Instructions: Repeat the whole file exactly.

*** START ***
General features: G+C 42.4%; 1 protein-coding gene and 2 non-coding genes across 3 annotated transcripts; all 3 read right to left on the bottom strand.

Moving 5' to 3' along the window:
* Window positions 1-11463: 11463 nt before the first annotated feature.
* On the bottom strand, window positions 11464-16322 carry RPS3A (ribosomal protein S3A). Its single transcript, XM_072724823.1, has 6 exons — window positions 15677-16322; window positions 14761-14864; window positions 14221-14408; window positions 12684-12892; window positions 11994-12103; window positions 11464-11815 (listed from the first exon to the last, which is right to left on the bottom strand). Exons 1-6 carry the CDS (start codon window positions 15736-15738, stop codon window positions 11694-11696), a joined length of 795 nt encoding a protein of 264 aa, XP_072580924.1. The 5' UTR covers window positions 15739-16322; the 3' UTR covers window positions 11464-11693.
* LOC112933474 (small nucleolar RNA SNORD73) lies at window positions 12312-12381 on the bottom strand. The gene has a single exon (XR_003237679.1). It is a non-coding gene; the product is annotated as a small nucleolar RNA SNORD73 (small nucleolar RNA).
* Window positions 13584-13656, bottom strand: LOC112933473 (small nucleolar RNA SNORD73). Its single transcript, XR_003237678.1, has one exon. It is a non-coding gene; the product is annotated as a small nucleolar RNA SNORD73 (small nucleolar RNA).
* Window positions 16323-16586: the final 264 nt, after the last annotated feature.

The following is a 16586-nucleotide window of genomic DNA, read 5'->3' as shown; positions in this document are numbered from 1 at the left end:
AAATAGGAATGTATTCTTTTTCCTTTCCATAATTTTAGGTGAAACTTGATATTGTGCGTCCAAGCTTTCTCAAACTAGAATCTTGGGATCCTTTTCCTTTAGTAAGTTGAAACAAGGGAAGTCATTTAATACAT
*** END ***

General features: G+C 42.4%; 1 protein-coding gene and 2 non-coding genes across 3 annotated transcripts; all 3 read right to left on the bottom strand.

Moving 5' to 3' along the window:
* Window positions 1-11463: 11463 nt before the first annotated feature.
* On the bottom strand, window positions 11464-16322 carry RPS3A (ribosomal protein S3A). Its single transcript, XM_072724823.1, has 6 exons — window positions 15677-16322; window positions 14761-14864; window positions 14221-14408; window positions 12684-12892; window positions 11994-12103; window positions 11464-11815 (listed from the first exon to the last, which is right to left on the bottom strand). Exons 1-6 carry the CDS (start codon window positions 15736-15738, stop codon window positions 11694-11696), a joined length of 795 nt encoding a protein of 264 aa, XP_072580924.1. The 5' UTR covers window positions 15739-16322; the 3' UTR covers window positions 11464-11693.
* LOC112933474 (small nucleolar RNA SNORD73) lies at window positions 12312-12381 on the bottom strand. The gene has a single exon (XR_003237679.1). It is a non-coding gene; the product is annotated as a small nucleolar RNA SNORD73 (small nucleolar RNA).
* Window positions 13584-13656, bottom strand: LOC112933473 (small nucleolar RNA SNORD73). Its single transcript, XR_003237678.1, has one exon. It is a non-coding gene; the product is annotated as a small nucleolar RNA SNORD73 (small nucleolar RNA).
* Window positions 16323-16586: the final 264 nt, after the last annotated feature.

The following is a 16586-nucleotide window of genomic DNA, read 5'->3' as shown; positions in this document are numbered from 1 at the left end:
AAATAGGAATGTATTCTTTTTCCTTTCCATAATTTTAGGTGAAACTTGATATTGTGCGTCCAAGCTTTCTCAAACTAGAATCTTGGGATCCTTTTCCTTTAGTAAGTTGAAACAAGGGAAGTCATTTAATACAT